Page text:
Scathing reviews have cut short actor David Warner's return to West End theatre, after a 30-year absence brought on by stage fright.
He had chosen The Feast of Snails, a new work by an Icelandic playwright, Olaf Olafsson, for his theatrical comeback. But critics rubbished the play mercilessly and its final performance at the Lyric in Shaftesbury Avenue will be on 23 March. Even then, its five-week run will have been far longer than some reviewers felt it deserved.
Although the final performance date had been left open, meaning it is not technically closing "early", a spokesman admitted everyone was disappointed. The reviews which were almost uniformly rude about the play, even if Warner's own performance received more positive notices.
Jonathan Myerson, The Independent's critic, said: "The Feast of Snails is saved from closing in the interval only by the fact that, mercifully, it has no interval." It was, he added, "completely devoid of characterisation, tension, change, growth, surprise or drama".
The Daily Mail review said: "David Warner comes out of his shell at a snail's pace." And Nicholas de Jongh, on the Evening Standard, and Benedict Nightingale in The Daily Telegraph were among those to lament that he had failed to find a play worthy of his talent.
"It's a serious joy to see him giving a nerveless and accomplished performance in his London comeback," Mr Nightingale said, adding: "Still, I wish he were returning in something more taxing and dramatically exciting."
The short run is all the more devastating because the 60-year old's return to the stage had been laced with such expectation.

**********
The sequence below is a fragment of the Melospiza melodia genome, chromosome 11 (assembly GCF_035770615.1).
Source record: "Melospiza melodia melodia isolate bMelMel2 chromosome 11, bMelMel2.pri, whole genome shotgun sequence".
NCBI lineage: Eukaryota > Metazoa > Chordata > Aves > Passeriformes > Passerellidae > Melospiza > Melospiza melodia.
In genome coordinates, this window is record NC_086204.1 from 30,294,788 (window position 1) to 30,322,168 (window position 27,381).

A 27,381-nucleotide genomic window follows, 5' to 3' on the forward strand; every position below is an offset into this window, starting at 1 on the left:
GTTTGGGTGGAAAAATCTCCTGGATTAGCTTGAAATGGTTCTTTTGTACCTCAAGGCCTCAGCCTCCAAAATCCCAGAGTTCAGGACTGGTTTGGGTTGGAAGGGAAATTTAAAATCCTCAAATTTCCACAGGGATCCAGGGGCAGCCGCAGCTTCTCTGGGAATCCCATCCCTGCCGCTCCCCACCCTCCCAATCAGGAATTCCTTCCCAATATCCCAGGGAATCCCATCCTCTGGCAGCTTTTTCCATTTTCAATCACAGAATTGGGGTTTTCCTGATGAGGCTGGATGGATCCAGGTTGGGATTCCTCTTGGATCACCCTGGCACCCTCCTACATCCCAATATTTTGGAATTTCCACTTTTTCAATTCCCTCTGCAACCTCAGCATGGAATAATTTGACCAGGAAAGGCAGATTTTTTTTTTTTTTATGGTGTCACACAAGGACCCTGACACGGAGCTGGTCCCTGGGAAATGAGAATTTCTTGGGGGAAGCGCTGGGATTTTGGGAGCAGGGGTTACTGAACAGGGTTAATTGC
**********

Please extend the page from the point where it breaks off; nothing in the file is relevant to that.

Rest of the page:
He was one of the most brilliant young Shakespearean actors of his generation, thrust into the limelight when Peter Hall cast him for his Wars of the Roses in 1963. "I know a star when I see one," he said later. Warner went on to spectacular career with the Royal Shakespeare Company in the 1960s with dazzling performances in Henry VI and Richard II, and a Hamlet which many critics and theatre fans considered definitive.
But after playing the lead in an theatrical adaptation of I, Claudius, stage fright engulfed him and until last month he had not set foot on British boards since 1972. Instead, he based himself in the United States, married an American and took dozens of rather less exacting roles in film and television, including Straw Dogs, Titanic and Hornblower. He overcame the stage fright only when he was persuaded to appear last year in George Bernard Shaw's Major Barbara in New York, partly because his wife complained she had never seen him in the theatre. The performance was as acclaimed as Feast of Snails has been slated.
Warner said he had chosen Olafsson's play because his character, a millionaire industrialist eating a gourmet dinner alone in his mansion, was the kind of role he had been longing for "eccentric, outgoing, outspoken and a bit humorous". Sadly, his critics had rather different adjectives in mind for it.Reuse content